Port Arthur native talks Navy service as operations specialist

Published 12:12 am Sunday, May 28, 2023

YOKOSUKA, Japan – Seaman Jordan McCall-Duncan, a native of Port Arthur, serves in Japan aboard a forward-deployed U.S. Navy warship

McCall-Duncan joined the Navy a year ago. Today, McCall-Duncan serves as an operations specialist aboard USS Shiloh.

“I joined the Navy because I come from a military family background and I wanted to continue the family tradition,” said McCall-Duncan. “I also wanted to travel and see the world.”

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McCall-Duncan attended Memorial High School and graduated in 2021.

Today, McCall-Duncan relies upon skills and values similar to those found in Port Arthur to succeed in the military.

“I’ve learned how to be independent and respectful to others,” said McCall-Duncan. “These traits have been critical to my success both professionally and personally.”

Modern U.S. Navy surface ships provide a wide range of warfighting capabilities in multi-threat air, surface and subsurface environments.

A Navy surface ship is capable of operating independently or as part of carrier strike groups, surface action groups or expeditionary strike groups.

Jobs aboard a U.S. Navy ship are highly specialized, requiring dedication and skill, according to Navy officials. The jobs range from maintaining engines to handling weaponry along with a multitude of other assignments that keep the ship mission-ready at all times.

“The Navy is important to our national defense because we are always on patrol 24/7, keeping our seas free of navigation and trade,” said McCall-Duncan.

McCall-Duncan serves in Japan as part of the Forward Deployed Naval Forces. These naval forces operate with allies and partners to preserve a free and open Indo-Pacific region.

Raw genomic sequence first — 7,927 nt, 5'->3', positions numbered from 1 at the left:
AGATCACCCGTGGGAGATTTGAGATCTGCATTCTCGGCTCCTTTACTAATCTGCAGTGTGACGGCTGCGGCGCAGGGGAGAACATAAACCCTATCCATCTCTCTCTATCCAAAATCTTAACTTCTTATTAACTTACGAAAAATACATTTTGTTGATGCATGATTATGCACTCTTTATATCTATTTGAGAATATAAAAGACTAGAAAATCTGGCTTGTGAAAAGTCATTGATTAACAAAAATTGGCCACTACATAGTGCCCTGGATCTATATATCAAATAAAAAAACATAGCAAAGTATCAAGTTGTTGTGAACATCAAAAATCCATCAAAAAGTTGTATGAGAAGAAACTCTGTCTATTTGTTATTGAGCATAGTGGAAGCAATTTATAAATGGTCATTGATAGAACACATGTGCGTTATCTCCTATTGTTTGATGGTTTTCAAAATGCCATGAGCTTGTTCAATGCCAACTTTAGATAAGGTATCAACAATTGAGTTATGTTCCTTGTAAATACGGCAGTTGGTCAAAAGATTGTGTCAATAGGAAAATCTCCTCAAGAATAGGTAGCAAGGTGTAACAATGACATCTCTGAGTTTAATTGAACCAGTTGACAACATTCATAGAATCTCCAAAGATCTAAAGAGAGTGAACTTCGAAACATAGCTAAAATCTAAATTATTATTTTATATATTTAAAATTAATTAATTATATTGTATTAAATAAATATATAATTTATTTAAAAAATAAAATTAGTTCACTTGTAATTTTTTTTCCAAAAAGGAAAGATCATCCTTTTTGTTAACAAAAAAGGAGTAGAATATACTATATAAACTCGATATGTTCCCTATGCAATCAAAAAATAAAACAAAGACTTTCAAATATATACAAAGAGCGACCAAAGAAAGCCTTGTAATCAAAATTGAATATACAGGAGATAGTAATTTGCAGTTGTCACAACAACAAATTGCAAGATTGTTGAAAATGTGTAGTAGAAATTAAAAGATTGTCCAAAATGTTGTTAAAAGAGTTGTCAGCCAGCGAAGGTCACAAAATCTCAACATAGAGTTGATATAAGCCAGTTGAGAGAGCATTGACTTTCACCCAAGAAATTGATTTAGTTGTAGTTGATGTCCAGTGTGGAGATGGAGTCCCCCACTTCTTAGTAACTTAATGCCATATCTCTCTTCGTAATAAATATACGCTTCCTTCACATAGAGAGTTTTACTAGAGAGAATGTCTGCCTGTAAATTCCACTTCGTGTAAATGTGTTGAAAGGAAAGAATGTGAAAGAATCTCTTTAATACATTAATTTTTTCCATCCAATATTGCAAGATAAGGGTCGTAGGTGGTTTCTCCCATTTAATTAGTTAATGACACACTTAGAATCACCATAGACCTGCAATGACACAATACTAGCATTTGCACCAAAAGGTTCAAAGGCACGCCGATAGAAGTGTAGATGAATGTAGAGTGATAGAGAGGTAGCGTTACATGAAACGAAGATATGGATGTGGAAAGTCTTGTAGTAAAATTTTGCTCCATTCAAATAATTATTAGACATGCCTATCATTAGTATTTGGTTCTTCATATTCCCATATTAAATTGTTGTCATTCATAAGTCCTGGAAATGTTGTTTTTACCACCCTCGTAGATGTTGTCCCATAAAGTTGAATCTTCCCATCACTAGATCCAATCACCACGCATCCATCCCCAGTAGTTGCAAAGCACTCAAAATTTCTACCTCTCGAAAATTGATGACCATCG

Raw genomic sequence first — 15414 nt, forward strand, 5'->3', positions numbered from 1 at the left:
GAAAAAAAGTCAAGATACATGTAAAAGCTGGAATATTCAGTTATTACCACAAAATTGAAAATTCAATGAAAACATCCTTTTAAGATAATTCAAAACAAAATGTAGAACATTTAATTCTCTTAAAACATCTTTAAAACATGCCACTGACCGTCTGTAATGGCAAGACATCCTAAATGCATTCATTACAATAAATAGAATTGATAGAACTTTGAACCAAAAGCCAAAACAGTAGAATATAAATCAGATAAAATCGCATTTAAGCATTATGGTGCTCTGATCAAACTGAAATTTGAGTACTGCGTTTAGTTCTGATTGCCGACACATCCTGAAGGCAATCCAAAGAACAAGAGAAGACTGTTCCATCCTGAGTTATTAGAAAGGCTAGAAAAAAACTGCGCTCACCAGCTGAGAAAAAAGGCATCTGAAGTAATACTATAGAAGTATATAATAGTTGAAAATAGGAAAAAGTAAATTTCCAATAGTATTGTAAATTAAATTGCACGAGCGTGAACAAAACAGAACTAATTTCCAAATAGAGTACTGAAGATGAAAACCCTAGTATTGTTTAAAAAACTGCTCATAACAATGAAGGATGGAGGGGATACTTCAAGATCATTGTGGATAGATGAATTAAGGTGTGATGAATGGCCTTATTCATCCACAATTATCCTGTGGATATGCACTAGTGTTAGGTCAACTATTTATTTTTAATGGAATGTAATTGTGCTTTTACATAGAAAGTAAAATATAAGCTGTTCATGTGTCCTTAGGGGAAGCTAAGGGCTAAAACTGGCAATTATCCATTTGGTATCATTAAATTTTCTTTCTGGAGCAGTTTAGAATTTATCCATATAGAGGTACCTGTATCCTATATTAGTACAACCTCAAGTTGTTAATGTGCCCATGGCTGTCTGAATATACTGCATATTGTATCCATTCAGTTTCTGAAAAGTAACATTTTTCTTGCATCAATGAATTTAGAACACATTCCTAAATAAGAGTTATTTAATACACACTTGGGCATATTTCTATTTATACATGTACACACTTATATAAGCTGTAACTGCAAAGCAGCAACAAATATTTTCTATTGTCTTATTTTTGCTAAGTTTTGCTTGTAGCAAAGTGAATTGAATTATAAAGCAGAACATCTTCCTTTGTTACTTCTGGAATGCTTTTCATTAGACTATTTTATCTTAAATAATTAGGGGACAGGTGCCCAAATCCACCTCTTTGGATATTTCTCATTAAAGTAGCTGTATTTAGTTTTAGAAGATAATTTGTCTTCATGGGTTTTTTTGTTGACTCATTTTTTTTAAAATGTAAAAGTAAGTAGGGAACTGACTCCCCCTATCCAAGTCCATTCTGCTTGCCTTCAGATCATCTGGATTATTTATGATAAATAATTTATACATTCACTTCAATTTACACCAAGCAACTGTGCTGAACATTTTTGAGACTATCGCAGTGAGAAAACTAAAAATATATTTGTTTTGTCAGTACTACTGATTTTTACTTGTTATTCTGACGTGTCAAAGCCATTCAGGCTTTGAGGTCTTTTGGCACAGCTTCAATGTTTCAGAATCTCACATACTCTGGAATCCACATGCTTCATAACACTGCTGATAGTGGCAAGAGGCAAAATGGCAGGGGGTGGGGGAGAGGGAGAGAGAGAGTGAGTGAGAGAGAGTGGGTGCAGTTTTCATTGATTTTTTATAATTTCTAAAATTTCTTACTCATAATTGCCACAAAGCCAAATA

Service members in this region are part of the U.S. Pacific Fleet, which has the largest area of responsibility in the world.

McCall-Duncan and the sailors they serve with have many opportunities to achieve accomplishments during their military service.

“I’m most proud of getting to see exercises between multiple ships,” said McCall-Duncan. “When I saw live fires go off, that was so cool, and it made me feel proud of something larger than myself.”

As McCall-Duncan and other sailors continue to train and perform missions, they take pride in serving their country in the United States Navy.

“Serving in the Navy means I have a home away from home,” said McCall-Duncan. “We are all going through the same struggles, and these experiences help build a sense of community amongst ourselves.”

McCall-Duncan is grateful to others for helping make a Navy career possible.

“I would like to thank my parents, grandparents and my chief, whom I met in training school, for guiding me and supporting me every step of the way,” McCall-Duncan.

“My current goal is to advance in rank to petty officer second class and reenlist, so I may continue serving my country.”

— Written by Mass Communication Specialist 2nd Class Xiaoming Zheng of the Navy Office of Community Outreach